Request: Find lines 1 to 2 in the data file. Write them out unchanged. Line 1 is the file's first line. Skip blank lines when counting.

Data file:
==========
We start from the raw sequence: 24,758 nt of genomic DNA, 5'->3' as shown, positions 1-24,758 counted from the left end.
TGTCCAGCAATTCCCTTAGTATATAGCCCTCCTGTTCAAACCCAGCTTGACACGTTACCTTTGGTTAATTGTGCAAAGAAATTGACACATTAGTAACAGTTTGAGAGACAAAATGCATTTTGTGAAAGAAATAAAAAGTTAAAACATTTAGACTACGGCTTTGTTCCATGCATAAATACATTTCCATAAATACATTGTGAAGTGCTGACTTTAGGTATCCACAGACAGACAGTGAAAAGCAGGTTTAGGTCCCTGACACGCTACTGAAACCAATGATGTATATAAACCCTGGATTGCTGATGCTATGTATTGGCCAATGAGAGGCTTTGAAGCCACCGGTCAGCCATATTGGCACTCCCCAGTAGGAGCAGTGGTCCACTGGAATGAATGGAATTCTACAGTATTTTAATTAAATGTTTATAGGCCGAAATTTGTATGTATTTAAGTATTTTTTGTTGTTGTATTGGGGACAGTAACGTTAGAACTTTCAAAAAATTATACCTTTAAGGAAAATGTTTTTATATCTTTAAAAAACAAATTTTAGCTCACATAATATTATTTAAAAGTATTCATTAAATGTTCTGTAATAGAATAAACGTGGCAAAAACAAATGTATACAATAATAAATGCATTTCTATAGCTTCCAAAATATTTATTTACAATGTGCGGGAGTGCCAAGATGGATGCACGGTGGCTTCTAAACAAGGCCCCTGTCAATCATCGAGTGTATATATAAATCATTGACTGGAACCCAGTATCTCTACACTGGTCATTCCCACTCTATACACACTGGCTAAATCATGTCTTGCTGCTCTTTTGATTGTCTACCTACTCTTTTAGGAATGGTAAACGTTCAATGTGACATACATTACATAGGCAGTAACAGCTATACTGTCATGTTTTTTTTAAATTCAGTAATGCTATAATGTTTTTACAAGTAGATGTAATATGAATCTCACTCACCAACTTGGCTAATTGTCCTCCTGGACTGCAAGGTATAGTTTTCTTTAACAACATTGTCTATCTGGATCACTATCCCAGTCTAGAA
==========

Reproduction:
We start from the raw sequence: 24,758 nt of genomic DNA, 5'->3' as shown, positions 1-24,758 counted from the left end.
TGTCCAGCAATTCCCTTAGTATATAGCCCTCCTGTTCAAACCCAGCTTGACACGTTACCTTTGGTTAATTGTGCAAAGAAATTGACACATTAGTAACAGTTTGAGAGACAAAATGCATTTTGTGAAAGAAATAAAAAGTTAAAACATTTAGACTACGGCTTTGTTCCATGCATAAATACATTTCCATAAATACATTGTGAAGTGCTGACTTTAGGTATCCACAGACAGACAGTGAAAAGCAGGTTTAGGTCCCTGACACGCTACTGAAACCAATGATGTATATAAACCCTGGATTGCTGATGCTATGTATTGGCCAATGAGAGGCTTTGAAGCCACCGGTCAGCCATATTGGCACTCCCCAGTAGGAGCAGTGGTCCACTGGAATGAATGGAATTCTACAGTATTTTAATTAAATGTTTATAGGCCGAAATTTGTATGTATTTAAGTATTTTTTGTTGTTGTATTGGGGACAGTAACGTTAGAACTTTCAAAAAATTATACCTTTAAGGAAAATGTTTTTATATCTTTAAAAAACAAATTTTAGCTCACATAATATTATTTAAAAGTATTCATTAAATGTTCTGTAATAGAATAAACGTGGCAAAAACAAATGTATACAATAATAAATGCATTTCTATAGCTTCCAAAATATTTATTTACAATGTGCGGGAGTGCCAAGATGGATGCACGGTGGCTTCTAAACAAGGCCCCTGTCAATCATCGAGTGTATATATAAATCATTGACTGGAACCCAGTATCTCTACACTGGTCATTCCCACTCTATACACACTGGCTAAATCATGTCTTGCTGCTCTTTTGATTGTCTACCTACTCTTTTAGGAATGGTAAACGTTCAATGTGACATACATTACATAGGCAGTAACAGCTATACTGTCATGTTTTTTTTAAATTCAGTAATGCTATAATGTTTTTACAAGTAGATGTAATATGAATCTCACTCACCAACTTGGCTAATTGTCCTCCTGGACTGCAAGGTATAGTTTTCTTTAACAACATTGTCTATCTGGATCACTATCCCAGTCTAGAA